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Squashes are on sale at Open Harvest, what with it being fall and all, so I bought a couple of butternut squashes the other week and then pondered what to do with them. After flipping through the recipe files, I found this recipe for butternut squash bread pudding, which sounded worth a shot. I used milk instead of half-and-half, brown sugar instead of maple syrup (I don't keep maple syrup around), and didn't attempt to remove the baguette crusts (??!!), but the outcome was tasty. If I make it again I will amp up the spices more (especially the cinnamon).

I was also looking for an interesting way to use up cornmeal, and came across this recipe for "Toasted corn bread hash with brussels sprouts". Reading it over, I thought meh to the notion of mixing the cornbread and brussels sprouts, BUT the flavor combination sounded good. The fresh brussels sprouts at Open Harvest were a wee bit outside my budget, so I bought a couple of bags of frozen ones, which I sliced in half, tossed in olive oil and balsamic vinegar, salted and peppered, and roasted (at 425 I believe) for a spell. The texture of the frozen ones isn't as great, but overall it worked and I ate those things like candy on Sunday night. I just baked up a batch of cornbread to eat on the side.

But why stop there? This assortment needed some sort of legume accompaniment, so I went back to the good old Cafe Flora Cookbook and made up a batch of these Braised Black Lentils, although with French Green lentils because that's what I could find. Leftovers will be dinner for the week (that's where the last portion of the post title comes from).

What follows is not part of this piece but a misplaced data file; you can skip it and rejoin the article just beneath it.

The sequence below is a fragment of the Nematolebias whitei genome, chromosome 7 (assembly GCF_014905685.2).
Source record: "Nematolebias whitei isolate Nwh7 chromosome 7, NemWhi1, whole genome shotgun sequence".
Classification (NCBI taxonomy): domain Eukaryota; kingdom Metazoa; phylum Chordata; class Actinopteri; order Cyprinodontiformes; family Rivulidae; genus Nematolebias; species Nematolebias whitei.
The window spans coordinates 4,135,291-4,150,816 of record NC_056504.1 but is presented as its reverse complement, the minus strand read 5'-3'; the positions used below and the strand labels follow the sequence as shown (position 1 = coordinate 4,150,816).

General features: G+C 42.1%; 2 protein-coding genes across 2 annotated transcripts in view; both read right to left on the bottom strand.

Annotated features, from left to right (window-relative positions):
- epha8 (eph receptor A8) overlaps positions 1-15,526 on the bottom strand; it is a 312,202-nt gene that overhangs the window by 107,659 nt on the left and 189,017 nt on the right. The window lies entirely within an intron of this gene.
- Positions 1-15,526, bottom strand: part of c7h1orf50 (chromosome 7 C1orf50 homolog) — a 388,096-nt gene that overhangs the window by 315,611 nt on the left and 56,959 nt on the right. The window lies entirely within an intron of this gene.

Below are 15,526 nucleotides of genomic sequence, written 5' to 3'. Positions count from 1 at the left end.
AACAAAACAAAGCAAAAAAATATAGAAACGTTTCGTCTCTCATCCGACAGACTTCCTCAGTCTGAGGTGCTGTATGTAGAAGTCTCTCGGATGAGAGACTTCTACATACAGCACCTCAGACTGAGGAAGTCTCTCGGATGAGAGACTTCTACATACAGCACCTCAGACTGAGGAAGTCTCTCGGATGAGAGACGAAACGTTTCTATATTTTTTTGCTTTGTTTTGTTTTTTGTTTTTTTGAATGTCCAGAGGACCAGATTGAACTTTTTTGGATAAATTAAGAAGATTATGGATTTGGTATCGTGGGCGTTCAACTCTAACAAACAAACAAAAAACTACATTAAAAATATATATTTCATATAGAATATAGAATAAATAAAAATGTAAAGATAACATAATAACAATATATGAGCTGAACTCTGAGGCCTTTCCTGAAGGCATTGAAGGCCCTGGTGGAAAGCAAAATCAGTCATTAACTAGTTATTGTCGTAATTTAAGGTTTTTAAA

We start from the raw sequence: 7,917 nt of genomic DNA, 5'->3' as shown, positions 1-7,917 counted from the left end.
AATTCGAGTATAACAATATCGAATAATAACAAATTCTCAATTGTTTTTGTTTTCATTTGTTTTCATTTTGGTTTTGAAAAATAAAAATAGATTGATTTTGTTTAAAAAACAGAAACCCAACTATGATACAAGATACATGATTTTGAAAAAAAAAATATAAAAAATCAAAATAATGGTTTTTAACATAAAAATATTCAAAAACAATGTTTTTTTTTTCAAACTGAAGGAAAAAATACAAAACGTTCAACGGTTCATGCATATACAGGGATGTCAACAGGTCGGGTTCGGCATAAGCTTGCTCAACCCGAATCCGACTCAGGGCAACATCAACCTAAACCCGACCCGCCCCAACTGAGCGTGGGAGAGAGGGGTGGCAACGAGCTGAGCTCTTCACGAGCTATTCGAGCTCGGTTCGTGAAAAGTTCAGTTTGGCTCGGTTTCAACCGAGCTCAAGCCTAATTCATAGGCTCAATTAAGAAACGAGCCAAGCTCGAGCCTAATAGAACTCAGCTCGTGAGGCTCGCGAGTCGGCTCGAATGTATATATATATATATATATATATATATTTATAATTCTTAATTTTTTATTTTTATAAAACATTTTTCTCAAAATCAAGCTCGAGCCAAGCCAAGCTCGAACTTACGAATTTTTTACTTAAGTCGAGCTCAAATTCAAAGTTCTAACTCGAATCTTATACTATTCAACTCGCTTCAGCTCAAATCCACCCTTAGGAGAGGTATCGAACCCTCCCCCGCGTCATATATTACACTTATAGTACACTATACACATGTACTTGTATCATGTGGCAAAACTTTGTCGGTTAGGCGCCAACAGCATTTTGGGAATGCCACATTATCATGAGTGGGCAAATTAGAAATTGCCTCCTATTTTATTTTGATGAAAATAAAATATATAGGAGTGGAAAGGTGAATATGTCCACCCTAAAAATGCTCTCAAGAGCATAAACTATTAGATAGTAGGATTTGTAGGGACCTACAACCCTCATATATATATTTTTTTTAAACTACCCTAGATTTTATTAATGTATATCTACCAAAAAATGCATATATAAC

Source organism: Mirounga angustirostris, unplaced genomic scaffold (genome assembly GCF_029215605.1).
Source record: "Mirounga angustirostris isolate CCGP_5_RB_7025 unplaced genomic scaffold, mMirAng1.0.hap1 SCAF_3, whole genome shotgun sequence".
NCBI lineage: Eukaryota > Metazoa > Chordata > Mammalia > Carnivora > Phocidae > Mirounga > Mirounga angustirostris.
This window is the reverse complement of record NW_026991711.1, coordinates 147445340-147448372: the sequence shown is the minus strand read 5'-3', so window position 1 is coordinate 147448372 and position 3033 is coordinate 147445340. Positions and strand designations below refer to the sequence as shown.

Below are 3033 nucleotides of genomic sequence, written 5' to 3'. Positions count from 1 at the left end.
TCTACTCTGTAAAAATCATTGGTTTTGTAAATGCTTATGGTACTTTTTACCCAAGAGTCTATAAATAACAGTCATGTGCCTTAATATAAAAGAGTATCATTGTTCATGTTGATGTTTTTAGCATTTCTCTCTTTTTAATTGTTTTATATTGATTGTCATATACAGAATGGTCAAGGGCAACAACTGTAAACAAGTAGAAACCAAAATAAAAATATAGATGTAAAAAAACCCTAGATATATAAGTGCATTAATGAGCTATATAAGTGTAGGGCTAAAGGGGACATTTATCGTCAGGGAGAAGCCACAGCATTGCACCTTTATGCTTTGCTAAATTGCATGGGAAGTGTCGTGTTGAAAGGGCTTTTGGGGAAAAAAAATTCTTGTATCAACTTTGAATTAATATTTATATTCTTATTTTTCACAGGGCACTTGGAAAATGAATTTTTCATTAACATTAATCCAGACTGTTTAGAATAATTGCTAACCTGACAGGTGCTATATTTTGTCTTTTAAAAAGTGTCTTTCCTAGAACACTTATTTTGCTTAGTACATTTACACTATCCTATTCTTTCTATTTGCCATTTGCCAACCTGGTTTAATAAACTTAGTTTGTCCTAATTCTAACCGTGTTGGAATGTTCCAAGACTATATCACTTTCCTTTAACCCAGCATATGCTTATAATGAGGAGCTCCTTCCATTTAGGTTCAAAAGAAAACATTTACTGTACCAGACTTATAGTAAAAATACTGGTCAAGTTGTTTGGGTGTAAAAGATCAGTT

1 Tbsp olive oil
2 cloves garlic, minced
1 shallot or small red onion, minced
1 C lentils - black Beluga lentils, or French green (Le Puy) - a variety that retains its texture
1 bay leaf
1 Tbsp fresh thyme leaves or 1 tsp dried thyme
4 C water
1/4 tsp salt
1/4 tsp fresh black pepper

Saute the garlic and shallot in the olive oil over medium heat until translucent (5-7 minutes). Then add the lentils, bay leaf, and thyme, and give them a stir to coat the lentils with the oily deliciousness. Then add the water, turn up the heat and bring to a boil, and then cover and simmer until the lentils are cooked (20-25 minutes). The original recipe says to drain off the excess liquid, but I say don't bother unless you feel like it.

This whole ensemble was fairly simple to prepare, and any of the dishes would work well for a vegetarian Thanksgiving feast. I love fall cooking that involves turning on the oven and baking and roasting a whole bunch of things. A big tip o' the hat to my mom for teaching me about amazing roasted brussels sprouts. I will also point out that the prepackaged frozen kind were simple to prep, even though I balk at the notion of recommending packaged frozen foods.


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March 2019


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